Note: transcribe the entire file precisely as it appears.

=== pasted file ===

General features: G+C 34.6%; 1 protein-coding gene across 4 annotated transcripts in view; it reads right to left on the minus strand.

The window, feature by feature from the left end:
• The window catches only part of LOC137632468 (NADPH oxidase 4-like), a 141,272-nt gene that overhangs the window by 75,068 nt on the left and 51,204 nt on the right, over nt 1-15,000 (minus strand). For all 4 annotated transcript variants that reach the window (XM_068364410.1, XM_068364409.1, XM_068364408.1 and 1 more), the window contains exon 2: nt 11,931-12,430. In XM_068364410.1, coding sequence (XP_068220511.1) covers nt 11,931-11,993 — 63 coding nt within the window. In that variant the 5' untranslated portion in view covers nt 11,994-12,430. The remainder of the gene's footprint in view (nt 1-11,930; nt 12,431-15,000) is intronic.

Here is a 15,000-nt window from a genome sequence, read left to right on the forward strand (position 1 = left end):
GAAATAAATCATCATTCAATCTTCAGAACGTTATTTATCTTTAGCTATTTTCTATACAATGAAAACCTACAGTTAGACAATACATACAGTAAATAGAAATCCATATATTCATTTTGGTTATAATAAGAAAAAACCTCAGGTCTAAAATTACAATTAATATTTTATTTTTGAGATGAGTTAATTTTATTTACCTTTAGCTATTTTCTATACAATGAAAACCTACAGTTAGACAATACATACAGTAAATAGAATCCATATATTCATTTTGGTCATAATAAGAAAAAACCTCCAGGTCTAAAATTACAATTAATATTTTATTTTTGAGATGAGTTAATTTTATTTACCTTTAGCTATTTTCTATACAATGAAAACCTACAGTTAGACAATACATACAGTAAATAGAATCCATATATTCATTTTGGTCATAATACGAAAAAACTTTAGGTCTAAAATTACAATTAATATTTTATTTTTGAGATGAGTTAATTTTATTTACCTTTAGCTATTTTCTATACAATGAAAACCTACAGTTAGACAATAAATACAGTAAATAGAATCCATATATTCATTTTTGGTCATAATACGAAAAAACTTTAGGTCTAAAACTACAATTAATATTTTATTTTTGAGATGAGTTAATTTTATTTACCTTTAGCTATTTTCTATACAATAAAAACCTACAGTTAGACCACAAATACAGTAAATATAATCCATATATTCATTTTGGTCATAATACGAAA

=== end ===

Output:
General features: G+C 34.6%; 1 protein-coding gene across 4 annotated transcripts in view; it reads right to left on the minus strand.

The window, feature by feature from the left end:
• The window catches only part of LOC137632468 (NADPH oxidase 4-like), a 141,272-nt gene that overhangs the window by 75,068 nt on the left and 51,204 nt on the right, over nt 1-15,000 (minus strand). For all 4 annotated transcript variants that reach the window (XM_068364410.1, XM_068364409.1, XM_068364408.1 and 1 more), the window contains exon 2: nt 11,931-12,430. In XM_068364410.1, coding sequence (XP_068220511.1) covers nt 11,931-11,993 — 63 coding nt within the window. In that variant the 5' untranslated portion in view covers nt 11,994-12,430. The remainder of the gene's footprint in view (nt 1-11,930; nt 12,431-15,000) is intronic.

Here is a 15,000-nt window from a genome sequence, read left to right on the forward strand (position 1 = left end):
GAAATAAATCATCATTCAATCTTCAGAACGTTATTTATCTTTAGCTATTTTCTATACAATGAAAACCTACAGTTAGACAATACATACAGTAAATAGAAATCCATATATTCATTTTGGTTATAATAAGAAAAAACCTCAGGTCTAAAATTACAATTAATATTTTATTTTTGAGATGAGTTAATTTTATTTACCTTTAGCTATTTTCTATACAATGAAAACCTACAGTTAGACAATACATACAGTAAATAGAATCCATATATTCATTTTGGTCATAATAAGAAAAAACCTCCAGGTCTAAAATTACAATTAATATTTTATTTTTGAGATGAGTTAATTTTATTTACCTTTAGCTATTTTCTATACAATGAAAACCTACAGTTAGACAATACATACAGTAAATAGAATCCATATATTCATTTTGGTCATAATACGAAAAAACTTTAGGTCTAAAATTACAATTAATATTTTATTTTTGAGATGAGTTAATTTTATTTACCTTTAGCTATTTTCTATACAATGAAAACCTACAGTTAGACAATAAATACAGTAAATAGAATCCATATATTCATTTTTGGTCATAATACGAAAAAACTTTAGGTCTAAAACTACAATTAATATTTTATTTTTGAGATGAGTTAATTTTATTTACCTTTAGCTATTTTCTATACAATAAAAACCTACAGTTAGACCACAAATACAGTAAATATAATCCATATATTCATTTTGGTCATAATACGAAA